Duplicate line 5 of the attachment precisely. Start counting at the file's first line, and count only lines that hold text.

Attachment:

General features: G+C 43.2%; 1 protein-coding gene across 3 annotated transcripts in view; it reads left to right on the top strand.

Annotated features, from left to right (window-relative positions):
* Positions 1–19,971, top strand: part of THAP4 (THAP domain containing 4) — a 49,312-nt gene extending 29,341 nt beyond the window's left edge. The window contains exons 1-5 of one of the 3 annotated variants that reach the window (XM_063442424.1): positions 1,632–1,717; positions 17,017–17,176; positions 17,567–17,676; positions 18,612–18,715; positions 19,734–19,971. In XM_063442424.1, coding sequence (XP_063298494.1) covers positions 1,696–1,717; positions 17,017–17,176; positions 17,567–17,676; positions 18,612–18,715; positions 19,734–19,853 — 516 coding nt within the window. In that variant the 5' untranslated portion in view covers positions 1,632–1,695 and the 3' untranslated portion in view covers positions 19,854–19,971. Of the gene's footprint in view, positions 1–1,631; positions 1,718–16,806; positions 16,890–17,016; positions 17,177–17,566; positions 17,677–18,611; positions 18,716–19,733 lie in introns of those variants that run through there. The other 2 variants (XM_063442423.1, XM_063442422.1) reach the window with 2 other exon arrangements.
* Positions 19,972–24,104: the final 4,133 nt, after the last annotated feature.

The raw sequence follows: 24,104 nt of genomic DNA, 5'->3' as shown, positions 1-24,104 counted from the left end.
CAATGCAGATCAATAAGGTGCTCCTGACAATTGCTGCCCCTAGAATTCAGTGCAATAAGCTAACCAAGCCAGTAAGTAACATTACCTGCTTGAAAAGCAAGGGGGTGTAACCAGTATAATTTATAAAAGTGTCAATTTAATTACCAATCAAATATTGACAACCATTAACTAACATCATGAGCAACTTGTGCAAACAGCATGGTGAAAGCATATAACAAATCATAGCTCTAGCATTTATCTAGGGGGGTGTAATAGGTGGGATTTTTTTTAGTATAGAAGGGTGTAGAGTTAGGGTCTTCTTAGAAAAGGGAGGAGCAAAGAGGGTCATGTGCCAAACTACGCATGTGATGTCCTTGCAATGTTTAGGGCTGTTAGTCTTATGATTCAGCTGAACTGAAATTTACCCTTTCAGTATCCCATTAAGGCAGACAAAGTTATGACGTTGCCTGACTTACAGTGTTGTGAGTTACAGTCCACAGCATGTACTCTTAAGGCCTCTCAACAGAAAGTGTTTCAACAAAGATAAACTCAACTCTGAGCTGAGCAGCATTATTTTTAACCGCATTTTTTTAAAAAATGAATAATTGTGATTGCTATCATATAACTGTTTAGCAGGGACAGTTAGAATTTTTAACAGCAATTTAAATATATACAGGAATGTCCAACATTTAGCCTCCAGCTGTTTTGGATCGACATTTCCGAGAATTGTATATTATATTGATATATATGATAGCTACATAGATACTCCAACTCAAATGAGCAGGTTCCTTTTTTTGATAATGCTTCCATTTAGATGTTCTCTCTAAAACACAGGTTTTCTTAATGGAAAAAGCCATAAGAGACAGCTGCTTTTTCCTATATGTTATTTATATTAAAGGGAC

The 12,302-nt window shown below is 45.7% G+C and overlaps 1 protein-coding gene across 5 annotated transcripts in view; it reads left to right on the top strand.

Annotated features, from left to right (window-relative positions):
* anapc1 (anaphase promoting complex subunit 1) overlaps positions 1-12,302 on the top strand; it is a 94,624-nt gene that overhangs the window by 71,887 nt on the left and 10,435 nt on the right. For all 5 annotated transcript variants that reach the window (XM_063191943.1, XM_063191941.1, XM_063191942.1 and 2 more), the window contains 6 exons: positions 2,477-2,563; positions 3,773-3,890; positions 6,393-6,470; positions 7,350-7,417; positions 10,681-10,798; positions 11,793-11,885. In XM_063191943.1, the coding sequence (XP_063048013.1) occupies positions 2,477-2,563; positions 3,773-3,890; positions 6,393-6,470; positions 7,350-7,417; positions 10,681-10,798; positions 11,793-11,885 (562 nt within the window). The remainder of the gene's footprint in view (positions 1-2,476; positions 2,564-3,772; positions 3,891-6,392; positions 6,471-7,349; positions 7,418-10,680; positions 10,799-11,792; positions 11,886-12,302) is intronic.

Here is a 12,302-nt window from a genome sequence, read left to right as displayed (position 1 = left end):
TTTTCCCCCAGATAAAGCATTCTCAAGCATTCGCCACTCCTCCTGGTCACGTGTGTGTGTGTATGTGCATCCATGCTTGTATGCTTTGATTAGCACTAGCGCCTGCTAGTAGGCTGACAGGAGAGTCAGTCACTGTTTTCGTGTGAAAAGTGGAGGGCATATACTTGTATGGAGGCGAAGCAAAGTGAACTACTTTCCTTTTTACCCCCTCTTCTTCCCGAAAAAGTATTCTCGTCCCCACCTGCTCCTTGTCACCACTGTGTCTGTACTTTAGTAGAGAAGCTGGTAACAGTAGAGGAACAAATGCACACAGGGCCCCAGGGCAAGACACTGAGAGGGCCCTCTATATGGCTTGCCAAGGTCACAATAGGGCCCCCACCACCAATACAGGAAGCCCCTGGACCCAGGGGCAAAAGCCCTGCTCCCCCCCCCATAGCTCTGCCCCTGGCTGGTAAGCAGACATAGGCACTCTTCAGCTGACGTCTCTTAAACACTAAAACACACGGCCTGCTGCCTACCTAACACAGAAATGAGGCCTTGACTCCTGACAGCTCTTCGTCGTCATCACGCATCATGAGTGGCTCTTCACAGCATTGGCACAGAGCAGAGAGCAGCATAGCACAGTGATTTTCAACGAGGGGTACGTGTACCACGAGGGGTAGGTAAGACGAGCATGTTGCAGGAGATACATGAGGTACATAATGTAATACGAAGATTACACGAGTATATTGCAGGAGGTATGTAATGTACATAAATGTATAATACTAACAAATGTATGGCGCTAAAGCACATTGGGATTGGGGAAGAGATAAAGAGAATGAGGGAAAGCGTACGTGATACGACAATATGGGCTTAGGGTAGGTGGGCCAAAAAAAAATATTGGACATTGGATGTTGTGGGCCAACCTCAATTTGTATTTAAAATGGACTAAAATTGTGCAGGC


The raw sequence follows: 24,104 nt of genomic DNA, 5'->3' as shown, positions 1-24,104 counted from the left end.